Michael Isikoff, Newsweek
I mistakenly voted for all the candidates, and I'm now protesting that my ballot has been invalidated. I'll see you in court.
Joseph Lelyveld, New York Times
Of course I won't tell you how I voted. I'll tell you this much though. I'm a quirky and impulsive voter and, from time to time, a stupidly tactical one. I think anyone, including myself, would be hard put to predict or even find a pattern. That includes the people with whom I work. They don't know how I vote, and, for the most part, I don't know how they vote. It's not an admission to be proud of, perhaps, but on election night our major "ideological predisposition" (your words) is in favor, overwhelmingly, of telling a story.
Jodie T. Allen, U.S. News & World Report
I deny the allegation that I am a prominent journalist and resent the implication.
Maureen Dowd, New York Times
None of your beeswax, you nosey parker.
Matt Cooper, Time
It's not a matter of principle, but I didn't vote. I usually do but didn't this time. I live in Washington, D.C., and on Monday I went to New York with the full intention of being back in the capital in time to vote. Alas, I had to stay in New York and didn't have time to make the emergency provisions for getting a ballot that I gather is available to District residents. However, seeing that the District went 85 percent for Al Gore, I don't feel like my vote (at least in the presidential race) would have made any difference, so I feel a bit better.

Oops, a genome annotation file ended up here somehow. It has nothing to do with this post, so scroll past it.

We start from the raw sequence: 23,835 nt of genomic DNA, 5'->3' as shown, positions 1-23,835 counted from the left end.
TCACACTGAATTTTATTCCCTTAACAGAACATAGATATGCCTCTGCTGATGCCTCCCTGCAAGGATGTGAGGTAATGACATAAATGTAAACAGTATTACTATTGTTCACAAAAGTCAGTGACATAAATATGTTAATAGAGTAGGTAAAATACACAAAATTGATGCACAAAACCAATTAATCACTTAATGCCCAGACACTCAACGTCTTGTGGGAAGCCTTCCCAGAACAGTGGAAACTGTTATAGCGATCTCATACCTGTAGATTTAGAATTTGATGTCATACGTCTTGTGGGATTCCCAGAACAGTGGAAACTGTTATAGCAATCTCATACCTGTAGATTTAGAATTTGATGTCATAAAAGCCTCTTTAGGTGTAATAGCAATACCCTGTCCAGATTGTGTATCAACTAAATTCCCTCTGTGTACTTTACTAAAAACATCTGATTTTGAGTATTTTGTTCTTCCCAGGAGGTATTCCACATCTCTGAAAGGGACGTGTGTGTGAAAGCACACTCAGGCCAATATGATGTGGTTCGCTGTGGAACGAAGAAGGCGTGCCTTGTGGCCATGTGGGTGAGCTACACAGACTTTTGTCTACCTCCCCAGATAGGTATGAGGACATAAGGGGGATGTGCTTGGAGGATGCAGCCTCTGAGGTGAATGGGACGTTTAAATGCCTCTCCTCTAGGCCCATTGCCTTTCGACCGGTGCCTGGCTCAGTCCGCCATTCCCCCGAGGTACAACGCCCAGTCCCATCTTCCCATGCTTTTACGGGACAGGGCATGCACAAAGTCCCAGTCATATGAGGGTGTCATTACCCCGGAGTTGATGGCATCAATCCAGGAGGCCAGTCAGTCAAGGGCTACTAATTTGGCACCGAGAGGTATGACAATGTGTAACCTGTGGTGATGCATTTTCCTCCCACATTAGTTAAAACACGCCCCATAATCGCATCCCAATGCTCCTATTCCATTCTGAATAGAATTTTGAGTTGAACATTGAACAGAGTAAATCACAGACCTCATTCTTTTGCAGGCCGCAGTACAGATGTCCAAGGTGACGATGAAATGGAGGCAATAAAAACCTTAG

I'm not being coy here. Had I voted, though, I probably wouldn't tell you. I see the merit in your argument, and I'd also rather that the ethos among journalists was that we not feign having no opinions. That said, we've got a secret ballot in this country to reduce the pressure on people. Declaring my vote would be an invitation to pressure--from colleagues, readers, sources, bosses, etc. I'd rather not go there.
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